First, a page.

California's Weak Case Against Teacher Tenure
State constitutions are law's Cinderellas. Ignored most of the time by their cruel stepsisters in the federal courts, they emerge suddenly as belles of the ball when a spectacular state court decision puts them front and center. The latest Prince Charming is the California judge who struck down teacher tenure as violating the right to education and equal protection. Unfortunately, the glass slipper doesn't fit. The decision yesterday by Superior Court Judge Rolf Treu is terribly reasoned -- and it should be reversed.
Begin with the obvious: California's teacher tenure laws seem hard to justify, apparently allowing tenure after two years, even before the credentialing process is complete. As a result, some teachers might be tenured without being credentialed.
But if every ill-drafted state and federal law were held unconstitutional, every court would have to be night court while the judges toiled overtime to strike them down.
That's why a cardinal principle of all constitutional judging is that a law's foolishness doesn't automatically make it unconstitutional. To think otherwise would be to make judges into superlegislators. In the U.S. system, the judges are supposed to strike down laws not because the laws are dumb, but only where the laws violate provisions of the state or federal constitution.
So how did California's teacher tenure laws violate the state constitution? The court's two-part reasoning was thin to the point of being emaciated. First, it observed that the state constitution guarantees a right to education and guarantees equal protection of the laws. Second, it "found" that teacher tenure laws can tenure ineffective teachers -- which it said was a violation of California children's right to education.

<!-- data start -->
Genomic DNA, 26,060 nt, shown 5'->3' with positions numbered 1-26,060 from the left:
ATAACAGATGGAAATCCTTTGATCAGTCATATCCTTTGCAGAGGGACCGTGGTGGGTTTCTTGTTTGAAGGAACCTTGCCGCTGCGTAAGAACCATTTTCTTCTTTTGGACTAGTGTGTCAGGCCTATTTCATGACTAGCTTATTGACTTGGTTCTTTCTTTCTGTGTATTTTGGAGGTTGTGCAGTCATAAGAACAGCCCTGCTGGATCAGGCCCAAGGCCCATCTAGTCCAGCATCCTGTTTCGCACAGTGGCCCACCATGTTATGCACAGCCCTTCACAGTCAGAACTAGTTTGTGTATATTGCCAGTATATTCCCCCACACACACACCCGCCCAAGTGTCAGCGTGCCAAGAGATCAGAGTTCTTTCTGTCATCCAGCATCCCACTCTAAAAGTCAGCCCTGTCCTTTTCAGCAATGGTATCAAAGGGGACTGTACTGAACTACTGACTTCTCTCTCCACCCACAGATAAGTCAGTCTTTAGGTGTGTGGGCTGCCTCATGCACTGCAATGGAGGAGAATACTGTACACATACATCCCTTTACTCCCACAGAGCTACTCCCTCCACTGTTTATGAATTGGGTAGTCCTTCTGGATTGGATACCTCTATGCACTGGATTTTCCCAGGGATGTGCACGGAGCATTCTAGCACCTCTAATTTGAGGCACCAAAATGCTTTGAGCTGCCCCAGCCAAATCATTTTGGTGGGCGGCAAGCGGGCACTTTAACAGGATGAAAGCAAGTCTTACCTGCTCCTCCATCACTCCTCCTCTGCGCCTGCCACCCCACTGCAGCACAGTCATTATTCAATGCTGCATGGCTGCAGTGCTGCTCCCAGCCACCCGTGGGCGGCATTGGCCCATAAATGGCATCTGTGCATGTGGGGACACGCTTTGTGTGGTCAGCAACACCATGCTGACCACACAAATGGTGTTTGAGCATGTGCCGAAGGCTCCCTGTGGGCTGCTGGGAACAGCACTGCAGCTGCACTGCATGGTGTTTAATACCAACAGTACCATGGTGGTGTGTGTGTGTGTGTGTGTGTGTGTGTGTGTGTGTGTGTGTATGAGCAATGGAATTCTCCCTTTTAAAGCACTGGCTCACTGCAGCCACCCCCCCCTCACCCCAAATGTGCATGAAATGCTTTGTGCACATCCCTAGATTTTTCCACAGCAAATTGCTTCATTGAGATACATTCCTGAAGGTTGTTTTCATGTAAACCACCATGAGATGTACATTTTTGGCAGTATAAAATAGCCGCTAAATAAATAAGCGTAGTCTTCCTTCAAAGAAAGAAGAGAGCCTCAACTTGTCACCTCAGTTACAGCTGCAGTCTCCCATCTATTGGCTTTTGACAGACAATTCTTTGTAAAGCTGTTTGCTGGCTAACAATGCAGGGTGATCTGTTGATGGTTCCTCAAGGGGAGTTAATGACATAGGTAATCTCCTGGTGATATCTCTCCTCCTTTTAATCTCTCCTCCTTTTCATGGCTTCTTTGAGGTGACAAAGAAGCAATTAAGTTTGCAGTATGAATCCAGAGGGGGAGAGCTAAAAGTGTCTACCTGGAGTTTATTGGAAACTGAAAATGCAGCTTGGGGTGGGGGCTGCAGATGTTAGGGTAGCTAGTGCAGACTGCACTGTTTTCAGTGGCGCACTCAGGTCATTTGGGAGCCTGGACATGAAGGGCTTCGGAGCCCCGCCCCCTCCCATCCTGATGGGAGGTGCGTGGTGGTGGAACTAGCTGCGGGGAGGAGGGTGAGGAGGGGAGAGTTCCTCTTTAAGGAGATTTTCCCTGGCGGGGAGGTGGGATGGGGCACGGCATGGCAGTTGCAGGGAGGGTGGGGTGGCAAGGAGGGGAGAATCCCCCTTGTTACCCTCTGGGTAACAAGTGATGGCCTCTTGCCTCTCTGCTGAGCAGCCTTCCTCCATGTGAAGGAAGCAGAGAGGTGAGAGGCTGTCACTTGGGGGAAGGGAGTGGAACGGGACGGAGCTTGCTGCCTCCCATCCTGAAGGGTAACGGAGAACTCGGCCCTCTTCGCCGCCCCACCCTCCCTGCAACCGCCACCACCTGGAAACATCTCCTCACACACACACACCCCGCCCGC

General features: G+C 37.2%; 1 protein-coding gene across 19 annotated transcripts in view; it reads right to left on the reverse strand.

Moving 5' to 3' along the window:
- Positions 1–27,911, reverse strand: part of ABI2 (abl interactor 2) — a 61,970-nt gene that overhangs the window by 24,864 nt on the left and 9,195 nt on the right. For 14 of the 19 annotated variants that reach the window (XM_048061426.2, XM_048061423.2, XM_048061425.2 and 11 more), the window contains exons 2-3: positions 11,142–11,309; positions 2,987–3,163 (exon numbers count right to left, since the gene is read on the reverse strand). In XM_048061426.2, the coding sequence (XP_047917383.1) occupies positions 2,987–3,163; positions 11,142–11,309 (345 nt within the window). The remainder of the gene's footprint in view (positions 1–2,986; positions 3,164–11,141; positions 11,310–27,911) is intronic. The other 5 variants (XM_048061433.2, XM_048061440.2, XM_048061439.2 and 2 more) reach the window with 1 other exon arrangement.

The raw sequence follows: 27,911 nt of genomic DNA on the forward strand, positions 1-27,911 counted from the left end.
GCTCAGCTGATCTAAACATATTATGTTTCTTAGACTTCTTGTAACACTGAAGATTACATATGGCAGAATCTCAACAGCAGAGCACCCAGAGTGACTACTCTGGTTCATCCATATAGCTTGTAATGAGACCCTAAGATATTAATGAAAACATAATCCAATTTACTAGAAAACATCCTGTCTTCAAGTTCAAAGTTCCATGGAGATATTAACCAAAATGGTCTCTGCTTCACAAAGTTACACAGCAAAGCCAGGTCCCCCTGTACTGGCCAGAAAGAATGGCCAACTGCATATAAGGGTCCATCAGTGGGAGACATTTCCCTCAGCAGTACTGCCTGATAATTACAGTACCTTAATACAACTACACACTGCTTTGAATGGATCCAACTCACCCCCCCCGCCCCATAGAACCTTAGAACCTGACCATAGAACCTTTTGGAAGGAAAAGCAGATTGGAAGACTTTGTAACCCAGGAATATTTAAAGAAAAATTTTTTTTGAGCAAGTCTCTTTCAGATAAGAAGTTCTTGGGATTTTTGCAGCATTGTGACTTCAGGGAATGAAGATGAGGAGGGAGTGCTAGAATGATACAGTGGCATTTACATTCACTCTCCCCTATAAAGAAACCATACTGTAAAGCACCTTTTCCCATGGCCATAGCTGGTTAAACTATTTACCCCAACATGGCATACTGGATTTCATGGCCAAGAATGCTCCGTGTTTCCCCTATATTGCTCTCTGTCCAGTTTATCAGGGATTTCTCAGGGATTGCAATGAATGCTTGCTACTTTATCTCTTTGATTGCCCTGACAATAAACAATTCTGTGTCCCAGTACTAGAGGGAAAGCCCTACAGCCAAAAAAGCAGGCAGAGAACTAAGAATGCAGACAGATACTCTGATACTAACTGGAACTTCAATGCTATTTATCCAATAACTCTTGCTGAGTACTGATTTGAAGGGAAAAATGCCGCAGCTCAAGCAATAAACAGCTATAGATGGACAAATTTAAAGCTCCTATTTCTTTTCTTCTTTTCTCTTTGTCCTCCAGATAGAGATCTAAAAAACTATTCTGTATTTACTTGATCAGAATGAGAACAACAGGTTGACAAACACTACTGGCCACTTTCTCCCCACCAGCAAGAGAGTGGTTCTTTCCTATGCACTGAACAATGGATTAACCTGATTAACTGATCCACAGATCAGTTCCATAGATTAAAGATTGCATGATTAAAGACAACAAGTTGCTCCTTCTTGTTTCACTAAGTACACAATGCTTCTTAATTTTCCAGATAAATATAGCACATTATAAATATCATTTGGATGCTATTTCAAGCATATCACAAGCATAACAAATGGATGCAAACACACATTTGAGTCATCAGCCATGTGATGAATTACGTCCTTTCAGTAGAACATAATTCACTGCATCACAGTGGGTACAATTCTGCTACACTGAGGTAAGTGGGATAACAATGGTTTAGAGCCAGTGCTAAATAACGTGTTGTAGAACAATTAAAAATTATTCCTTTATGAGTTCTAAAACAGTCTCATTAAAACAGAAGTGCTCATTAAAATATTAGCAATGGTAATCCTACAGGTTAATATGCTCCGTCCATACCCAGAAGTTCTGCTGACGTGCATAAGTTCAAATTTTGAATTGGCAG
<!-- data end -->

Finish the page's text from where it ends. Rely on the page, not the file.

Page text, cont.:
The logic of this holding is pretty obviously flawed. All sorts of policies and rules affect the quality of what goes on in the classroom. Do all policies that reduce the quality of education violate the state constitution? Obviously not -- or the court would have to take over the state school system and review every lesson plan for effectiveness. There was also no precedent supporting this expansive reading of the state constitution.
Then the court addressed equal protection. This concern sounds superficially more plausible. If poor schools get ineffective teachers, perhaps this violates children's right to an equal education. A few years ago, New York's highest court read its state constitution to require roughly equal funding of schools in rich and poor districts -- an activist decision nevertheless grounded in equality principles.
But the California court barely explained its logic. In a single, forlorn paragraph, it relied on a sentence from a 2007 report by the state Department of Education that asserted poor schools were disproportionately likely to get ineffective but tenured teachers. This might well be true -- but the mere assertion can't be enough to strike down the law.